A banquet hall full of people can't bring back Phyllis Lariscey's mother. It can't change the fact that breast cancer also took her grandmother and aunt.
But as Lariscey was surrounded Tuesday by more than 300 people in the Savannah Rapids Pavilion, the crowd gave her hope that one day other women will not have to suffer through the same thing.
"We always need to pay more attention, always," she said. "This just shows the community is going all out for women."
Hundreds of supporters came together Tuesday for The Augusta Chronicle 's We Think Pink banquet, which celebrated cancer survivors and helped raise money for local cancer support group The Lydia Project.
Chronicle President Don Bailey presented Lydia Project Executive Director Michele Canchola with a $12,547 check as the highlight of the banquet.
The money was raised from a portion of the advertising revenue generated from the Chronicle 's Oct. 1 pink issue, which kicked off Breast Cancer Awareness Month.
"A lot of the (Lydia Project) is random acts of kindess, and this truly is one of those," Canchola said.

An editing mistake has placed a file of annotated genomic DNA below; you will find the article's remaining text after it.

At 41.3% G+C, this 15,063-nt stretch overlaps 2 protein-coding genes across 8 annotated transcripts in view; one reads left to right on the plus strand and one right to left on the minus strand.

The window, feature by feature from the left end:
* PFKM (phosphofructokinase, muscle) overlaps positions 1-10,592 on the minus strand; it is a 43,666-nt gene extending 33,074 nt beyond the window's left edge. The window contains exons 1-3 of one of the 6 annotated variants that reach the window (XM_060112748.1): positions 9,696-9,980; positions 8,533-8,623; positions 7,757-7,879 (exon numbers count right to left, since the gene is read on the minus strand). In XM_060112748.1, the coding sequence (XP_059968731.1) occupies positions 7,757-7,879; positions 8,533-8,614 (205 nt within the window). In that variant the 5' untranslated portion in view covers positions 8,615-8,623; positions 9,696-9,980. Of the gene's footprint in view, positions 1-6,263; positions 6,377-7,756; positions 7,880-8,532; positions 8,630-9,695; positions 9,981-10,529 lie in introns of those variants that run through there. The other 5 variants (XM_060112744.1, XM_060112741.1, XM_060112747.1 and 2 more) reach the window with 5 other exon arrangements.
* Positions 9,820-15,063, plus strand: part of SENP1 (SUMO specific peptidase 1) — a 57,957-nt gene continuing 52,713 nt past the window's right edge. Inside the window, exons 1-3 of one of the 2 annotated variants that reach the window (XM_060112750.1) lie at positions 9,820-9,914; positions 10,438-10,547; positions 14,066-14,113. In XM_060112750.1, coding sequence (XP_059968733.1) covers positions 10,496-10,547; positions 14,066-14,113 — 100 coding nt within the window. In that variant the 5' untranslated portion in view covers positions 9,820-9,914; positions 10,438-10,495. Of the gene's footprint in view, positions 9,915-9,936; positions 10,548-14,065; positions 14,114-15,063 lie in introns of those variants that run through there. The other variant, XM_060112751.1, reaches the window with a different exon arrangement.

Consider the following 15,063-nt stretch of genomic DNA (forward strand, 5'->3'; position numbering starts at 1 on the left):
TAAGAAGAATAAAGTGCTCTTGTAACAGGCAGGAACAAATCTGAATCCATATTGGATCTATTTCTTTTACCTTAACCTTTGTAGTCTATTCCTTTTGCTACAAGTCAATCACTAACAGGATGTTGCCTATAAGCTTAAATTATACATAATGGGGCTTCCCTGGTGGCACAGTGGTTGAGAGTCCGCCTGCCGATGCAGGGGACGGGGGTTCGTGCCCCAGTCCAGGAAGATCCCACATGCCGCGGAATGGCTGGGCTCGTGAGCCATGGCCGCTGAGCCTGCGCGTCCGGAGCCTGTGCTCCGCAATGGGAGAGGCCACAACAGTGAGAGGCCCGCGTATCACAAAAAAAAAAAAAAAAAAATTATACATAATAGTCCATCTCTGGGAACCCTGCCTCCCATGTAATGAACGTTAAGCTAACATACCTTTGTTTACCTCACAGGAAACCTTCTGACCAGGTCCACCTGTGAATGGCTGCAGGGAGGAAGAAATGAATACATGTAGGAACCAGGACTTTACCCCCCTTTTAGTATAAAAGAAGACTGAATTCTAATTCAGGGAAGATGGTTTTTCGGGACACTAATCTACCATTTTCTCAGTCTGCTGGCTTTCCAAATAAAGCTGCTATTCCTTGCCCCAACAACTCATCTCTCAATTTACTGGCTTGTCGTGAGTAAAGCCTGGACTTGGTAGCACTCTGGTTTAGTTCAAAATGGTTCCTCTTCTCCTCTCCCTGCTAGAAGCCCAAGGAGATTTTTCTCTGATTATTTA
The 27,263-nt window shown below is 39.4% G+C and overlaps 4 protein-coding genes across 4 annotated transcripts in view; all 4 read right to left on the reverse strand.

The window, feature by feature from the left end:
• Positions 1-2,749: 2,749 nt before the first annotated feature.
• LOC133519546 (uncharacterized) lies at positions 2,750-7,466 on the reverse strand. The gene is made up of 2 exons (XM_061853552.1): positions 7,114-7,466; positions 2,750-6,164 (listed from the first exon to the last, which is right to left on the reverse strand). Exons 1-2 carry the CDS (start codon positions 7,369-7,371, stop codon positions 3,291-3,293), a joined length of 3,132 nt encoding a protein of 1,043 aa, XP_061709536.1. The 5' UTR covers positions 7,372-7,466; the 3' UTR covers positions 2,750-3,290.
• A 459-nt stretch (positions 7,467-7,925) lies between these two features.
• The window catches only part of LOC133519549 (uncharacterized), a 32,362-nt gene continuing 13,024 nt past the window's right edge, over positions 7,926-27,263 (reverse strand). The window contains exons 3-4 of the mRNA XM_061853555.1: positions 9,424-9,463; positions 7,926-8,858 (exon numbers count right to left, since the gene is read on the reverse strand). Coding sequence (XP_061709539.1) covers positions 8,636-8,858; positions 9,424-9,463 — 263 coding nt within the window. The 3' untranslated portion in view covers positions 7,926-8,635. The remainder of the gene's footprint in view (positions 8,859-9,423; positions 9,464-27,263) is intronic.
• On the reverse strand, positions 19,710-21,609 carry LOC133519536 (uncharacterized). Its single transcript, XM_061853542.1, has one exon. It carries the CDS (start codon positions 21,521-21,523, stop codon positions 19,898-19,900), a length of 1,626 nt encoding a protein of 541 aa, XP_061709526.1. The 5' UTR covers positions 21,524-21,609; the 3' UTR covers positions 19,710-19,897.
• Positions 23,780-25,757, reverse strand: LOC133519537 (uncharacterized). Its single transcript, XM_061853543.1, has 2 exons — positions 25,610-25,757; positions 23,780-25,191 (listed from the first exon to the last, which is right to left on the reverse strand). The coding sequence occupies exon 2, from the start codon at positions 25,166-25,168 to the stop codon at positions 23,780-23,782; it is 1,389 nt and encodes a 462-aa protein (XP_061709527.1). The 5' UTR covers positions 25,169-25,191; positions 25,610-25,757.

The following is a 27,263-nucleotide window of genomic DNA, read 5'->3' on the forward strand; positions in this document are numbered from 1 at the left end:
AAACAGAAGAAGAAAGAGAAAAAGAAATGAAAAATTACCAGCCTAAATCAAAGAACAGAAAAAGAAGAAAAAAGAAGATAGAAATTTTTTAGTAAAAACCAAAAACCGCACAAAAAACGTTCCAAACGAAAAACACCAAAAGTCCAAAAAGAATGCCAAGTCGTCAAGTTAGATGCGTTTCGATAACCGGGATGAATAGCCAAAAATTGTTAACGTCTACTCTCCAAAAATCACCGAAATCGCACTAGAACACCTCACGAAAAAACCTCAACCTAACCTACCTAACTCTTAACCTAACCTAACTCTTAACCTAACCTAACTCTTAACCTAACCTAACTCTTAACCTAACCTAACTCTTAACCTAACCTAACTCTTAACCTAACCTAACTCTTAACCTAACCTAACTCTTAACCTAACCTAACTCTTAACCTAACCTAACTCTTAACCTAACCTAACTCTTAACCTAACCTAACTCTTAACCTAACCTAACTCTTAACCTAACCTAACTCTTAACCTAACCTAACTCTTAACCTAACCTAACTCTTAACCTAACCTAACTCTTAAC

The Lydia Project offers support to women diagnosed with cancer and helps pay cancer patients' rent or bills when they are struggling.
As of Sept. 30, Canchola said, her group received 4,788 referrals of women needing support, and all will benefit from The Chronicle 's fundraising.
Supporters at the banquet began the night with a silent auction, all proceeds of which will also benefit The Lydia Project.
After a meal, guests heard the story of cancer survivor Barbara Dooley, an author, humorist and wife of former University of Georgia football coach Vince Dooley.
Like many in the audience, Dooley knows what it's like to hear a doctor say, "I have bad news."
She knows what it's like to lie in bed, sick from chemotherapy, and wake up to pull a wig over her head.
She was able to find moments of joy in the experience -- when you have cancer, "you don't have to cook or clean the kitchen ... you don't have to comb your hair or shave your legs."
"If you're lucky, you get a boob job and a tummy tuck," Dooley told a roaring audience.
Through a deep Southern drawl, Dooley recounted her cancer battle with comedy and ended by serenading the audience with the Stevie Wonder song I Just Called to Say I Love You .
Although the banquet hall couldn't change the wrath breast cancer has wreaked on millions of women, for most it gave hope.
"Ladies and gentlemen, we are close to a cure," Dooley said. "What you've done here tonight is love. Sheer love."